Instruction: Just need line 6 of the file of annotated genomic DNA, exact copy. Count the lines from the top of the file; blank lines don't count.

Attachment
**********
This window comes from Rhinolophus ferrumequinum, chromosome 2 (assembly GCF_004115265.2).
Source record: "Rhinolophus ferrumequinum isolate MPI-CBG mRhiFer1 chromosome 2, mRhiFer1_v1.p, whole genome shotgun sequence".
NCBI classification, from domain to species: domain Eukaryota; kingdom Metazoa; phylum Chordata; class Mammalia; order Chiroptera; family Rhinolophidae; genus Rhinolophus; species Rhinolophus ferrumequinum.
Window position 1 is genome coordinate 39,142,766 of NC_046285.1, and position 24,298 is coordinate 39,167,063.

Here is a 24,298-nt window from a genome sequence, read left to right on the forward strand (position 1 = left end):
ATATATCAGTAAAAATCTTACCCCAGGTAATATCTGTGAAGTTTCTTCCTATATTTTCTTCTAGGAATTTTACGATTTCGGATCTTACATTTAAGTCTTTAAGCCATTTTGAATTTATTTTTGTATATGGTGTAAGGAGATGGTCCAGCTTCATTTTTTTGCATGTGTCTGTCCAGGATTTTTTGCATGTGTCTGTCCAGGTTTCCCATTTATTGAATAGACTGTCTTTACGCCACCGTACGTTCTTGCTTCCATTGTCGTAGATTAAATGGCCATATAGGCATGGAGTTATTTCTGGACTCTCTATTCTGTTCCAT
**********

ATATATCAGTAAAAATCTTACCCCAGGTAATATCTGTGAAGTTTCTTCCTATATTTTCTTCTAGGAATTTTACGATTTCGGATCTTACATTTAAGTCTTTAAGCCATTTTGAATTTATTTTTGTATATGGTGTAAGGAGATGGTCCAGCTTCATTTTTTTGCATGTGTCTGTCCAGGATTTTTTGCATGTGTCTGTCCAGGTTTCCCATTTATTGAATAGACTGTCTTTACGCCACCGTACGTTCTTGCTTCCATTGTCGTAGATTAAATGGCCATATAGGCATGGAGTTATTTCTGGACTCTCTATTCTGTTCCAT